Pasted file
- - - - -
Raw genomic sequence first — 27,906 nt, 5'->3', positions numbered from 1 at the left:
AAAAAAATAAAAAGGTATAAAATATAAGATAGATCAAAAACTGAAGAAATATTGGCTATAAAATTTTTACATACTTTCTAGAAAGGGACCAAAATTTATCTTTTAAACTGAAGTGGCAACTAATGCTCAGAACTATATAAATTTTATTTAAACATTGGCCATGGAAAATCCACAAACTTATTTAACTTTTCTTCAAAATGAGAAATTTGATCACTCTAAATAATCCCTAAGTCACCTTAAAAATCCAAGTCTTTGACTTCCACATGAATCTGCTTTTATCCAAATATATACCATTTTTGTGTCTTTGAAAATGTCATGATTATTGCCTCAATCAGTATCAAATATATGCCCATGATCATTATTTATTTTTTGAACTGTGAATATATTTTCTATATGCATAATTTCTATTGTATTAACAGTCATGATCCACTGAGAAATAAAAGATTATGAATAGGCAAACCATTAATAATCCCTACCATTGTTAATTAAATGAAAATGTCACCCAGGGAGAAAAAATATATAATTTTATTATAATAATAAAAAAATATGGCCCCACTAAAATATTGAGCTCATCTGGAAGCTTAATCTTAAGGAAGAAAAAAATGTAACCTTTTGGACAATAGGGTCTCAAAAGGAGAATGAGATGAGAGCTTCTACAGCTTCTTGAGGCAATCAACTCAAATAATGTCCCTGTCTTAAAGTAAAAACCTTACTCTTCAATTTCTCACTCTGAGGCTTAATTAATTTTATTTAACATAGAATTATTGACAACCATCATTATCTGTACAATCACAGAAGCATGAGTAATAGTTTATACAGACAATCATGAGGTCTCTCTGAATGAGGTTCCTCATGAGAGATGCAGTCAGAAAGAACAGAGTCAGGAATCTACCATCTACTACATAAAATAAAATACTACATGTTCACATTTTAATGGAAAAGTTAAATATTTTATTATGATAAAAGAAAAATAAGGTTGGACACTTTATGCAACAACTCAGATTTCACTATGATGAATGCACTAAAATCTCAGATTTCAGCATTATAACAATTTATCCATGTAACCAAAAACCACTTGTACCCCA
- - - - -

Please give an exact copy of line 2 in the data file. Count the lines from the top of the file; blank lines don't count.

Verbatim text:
AAAAAAATAAAAAGGTATAAAATATAAGATAGATCAAAAACTGAAGAAATATTGGCTATAAAATTTTTACATACTTTCTAGAAAGGGACCAAAATTTATCTTTTAAACTGAAGTGGCAACTAATGCTCAGAACTATATAAATTTTATTTAAACATTGGCCATGGAAAATCCACAAACTTATTTAACTTTTCTTCAAAATGAGAAATTTGATCACTCTAAATAATCCCTAAGTCACCTTAAAAATCCAAGTCTTTGACTTCCACATGAATCTGCTTTTATCCAAATATATACCATTTTTGTGTCTTTGAAAATGTCATGATTATTGCCTCAATCAGTATCAAATATATGCCCATGATCATTATTTATTTTTTGAACTGTGAATATATTTTCTATATGCATAATTTCTATTGTATTAACAGTCATGATCCACTGAGAAATAAAAGATTATGAATAGGCAAACCATTAATAATCCCTACCATTGTTAATTAAATGAAAATGTCACCCAGGGAGAAAAAATATATAATTTTATTATAATAATAAAAAAATATGGCCCCACTAAAATATTGAGCTCATCTGGAAGCTTAATCTTAAGGAAGAAAAAAATGTAACCTTTTGGACAATAGGGTCTCAAAAGGAGAATGAGATGAGAGCTTCTACAGCTTCTTGAGGCAATCAACTCAAATAATGTCCCTGTCTTAAAGTAAAAACCTTACTCTTCAATTTCTCACTCTGAGGCTTAATTAATTTTATTTAACATAGAATTATTGACAACCATCATTATCTGTACAATCACAGAAGCATGAGTAATAGTTTATACAGACAATCATGAGGTCTCTCTGAATGAGGTTCCTCATGAGAGATGCAGTCAGAAAGAACAGAGTCAGGAATCTACCATCTACTACATAAAATAAAATACTACATGTTCACATTTTAATGGAAAAGTTAAATATTTTATTATGATAAAAGAAAAATAAGGTTGGACACTTTATGCAACAACTCAGATTTCACTATGATGAATGCACTAAAATCTCAGATTTCAGCATTATAACAATTTATCCATGTAACCAAAAACCACTTGTACCCCA